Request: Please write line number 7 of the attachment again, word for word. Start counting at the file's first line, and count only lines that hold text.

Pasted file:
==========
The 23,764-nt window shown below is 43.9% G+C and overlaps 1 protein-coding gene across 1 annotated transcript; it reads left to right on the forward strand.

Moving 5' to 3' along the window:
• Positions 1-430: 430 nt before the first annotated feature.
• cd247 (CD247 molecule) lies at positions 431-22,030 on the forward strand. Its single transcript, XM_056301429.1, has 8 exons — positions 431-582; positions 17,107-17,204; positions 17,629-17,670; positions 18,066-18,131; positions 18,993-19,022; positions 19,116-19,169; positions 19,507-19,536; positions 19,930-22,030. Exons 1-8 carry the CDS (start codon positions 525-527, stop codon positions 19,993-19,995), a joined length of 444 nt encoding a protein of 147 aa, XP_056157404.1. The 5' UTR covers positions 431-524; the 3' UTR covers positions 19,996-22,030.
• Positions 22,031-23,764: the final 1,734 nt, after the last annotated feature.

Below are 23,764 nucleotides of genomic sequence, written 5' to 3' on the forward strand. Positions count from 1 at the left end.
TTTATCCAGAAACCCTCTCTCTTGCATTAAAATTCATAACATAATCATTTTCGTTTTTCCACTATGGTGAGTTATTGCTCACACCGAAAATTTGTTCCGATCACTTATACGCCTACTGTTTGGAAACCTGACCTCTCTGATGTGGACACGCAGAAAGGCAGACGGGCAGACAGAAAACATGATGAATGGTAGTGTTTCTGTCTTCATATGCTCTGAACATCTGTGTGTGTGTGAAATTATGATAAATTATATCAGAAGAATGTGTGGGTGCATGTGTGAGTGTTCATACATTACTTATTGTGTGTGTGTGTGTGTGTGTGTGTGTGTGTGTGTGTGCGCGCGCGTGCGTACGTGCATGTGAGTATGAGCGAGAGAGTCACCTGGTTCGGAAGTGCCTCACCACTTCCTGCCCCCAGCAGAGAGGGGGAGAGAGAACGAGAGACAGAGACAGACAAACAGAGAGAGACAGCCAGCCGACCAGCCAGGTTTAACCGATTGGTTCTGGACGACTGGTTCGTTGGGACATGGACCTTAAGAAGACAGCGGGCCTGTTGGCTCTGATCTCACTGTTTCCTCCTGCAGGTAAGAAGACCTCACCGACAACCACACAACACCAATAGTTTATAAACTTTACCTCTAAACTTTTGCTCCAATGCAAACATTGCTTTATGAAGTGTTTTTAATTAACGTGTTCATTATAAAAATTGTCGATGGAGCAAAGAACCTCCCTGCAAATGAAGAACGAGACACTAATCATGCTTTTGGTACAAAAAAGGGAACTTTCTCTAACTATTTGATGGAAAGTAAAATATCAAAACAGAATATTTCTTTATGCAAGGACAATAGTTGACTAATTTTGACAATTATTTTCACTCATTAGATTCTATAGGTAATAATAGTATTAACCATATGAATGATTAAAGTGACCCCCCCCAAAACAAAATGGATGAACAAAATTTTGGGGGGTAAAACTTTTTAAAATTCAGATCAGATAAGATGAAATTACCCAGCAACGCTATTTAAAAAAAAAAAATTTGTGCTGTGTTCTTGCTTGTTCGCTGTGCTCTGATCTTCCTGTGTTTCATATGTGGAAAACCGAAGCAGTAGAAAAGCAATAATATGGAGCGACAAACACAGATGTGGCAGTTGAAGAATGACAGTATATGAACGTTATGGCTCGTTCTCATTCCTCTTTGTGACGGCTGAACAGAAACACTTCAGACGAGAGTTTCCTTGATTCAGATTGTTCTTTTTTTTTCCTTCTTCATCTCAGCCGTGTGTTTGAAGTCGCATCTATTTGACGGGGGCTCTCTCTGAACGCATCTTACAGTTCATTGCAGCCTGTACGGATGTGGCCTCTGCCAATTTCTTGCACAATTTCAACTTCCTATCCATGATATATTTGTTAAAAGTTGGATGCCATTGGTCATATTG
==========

TTTATCCAGAAACCCTCTCTCTTGCATTAAAATTCATAACATAATCATTTTCGTTTTTCCACTATGGTGAGTTATTGCTCACACCGAAAATTTGTTCCGATCACTTATACGCCTACTGTTTGGAAACCTGACCTCTCTGATGTGGACACGCAGAAAGGCAGACGGGCAGACAGAAAACATGATGAATGGTAGTGTTTCTGTCTTCATATGCTCTGAACATCTGTGTGTGTGTGAAATTATGATAAATTATATCAGAAGAATGTGTGGGTGCATGTGTGAGTGTTCATACATTACTTATTGTGTGTGTGTGTGTGTGTGTGTGTGTGTGTGTGTGTGCGCGCGCGTGCGTACGTGCATGTGAGTATGAGCGAGAGAGTCACCTGGTTCGGAAGTGCCTCACCACTTCCTGCCCCCAGCAGAGAGGGGGAGAGAGAACGAGAGACAGAGACAGACAAACAGAGAGAGACAGCCAGCCGACCAGCCAGGTTTAACCGATTGGTTCTGGACGACTGGTTCGTTGGGACATGGACCTTAAGAAGACAGCGGGCCTGTTGGCTCTGATCTCACTGTTTCCTCCTGCAGGTAAGAAGACCTCACCGACAACCACACAACACCAATAGTTTATAAACTTTACCTCTAAACTTTTGCTCCAATGCAAACATTGCTTTATGAAGTGTTTTTAATTAACGTGTTCATTATAAAAATTGTCGATGGAGCAAAGAACCTCCCTGCAAATGAAGAACGAGACACTAATCATGCTTTTGGTACAAAAAAGGGAACTTTCTCTAACTATTTGATGGAAAGTAAAATATCAAAACAGAATATTTCTTTATGCAAGGACAATAGTTGACTAATTTTGACAATTATTTTCACTCATTAGATTCTATAGGTAATAATAGTATTAACCATATGAATGATTAAAGTGACCCCCCCCAAAACAAAATGGATGAACAAAATTTTGGGGGGTAAAACTTTTTAAAATTCAGATCAGATAAGATGAAATTACCCAGCAACGCTATTTAAAAAAAAAAAATTTGTGCTGTGTTCTTGCTTGTTCGCTGTGCTCTGATCTTCCTGTGTTTCATATGTGGAAAACCGAAGCAGTAGAAAAGCAATAATATGGAGCGACAAACACAGATGTGGCAGTTGAAGAATGACAGTATATGAACGTTATGGCTCGTTCTCATTCCTCTTTGTGACGGCTGAACAGAAACACTTCAGACGAGAGTTTCCTTGATTCAGATTGTTCTTTTTTTTTCCTTCTTCATCTCAGCCGTGTGTTTGAAGTCGCATCTATTTGACGGGGGCTCTCTCTGAACGCATCTTACAGTTCATTGCAGCCTGTACGGATGTGGCCTCTGCCAATTTCTTGCACAATTTCAACTTCCTATCCATGATATATTTGTTAAAAGTTGGATGCCATTGGTCATATTG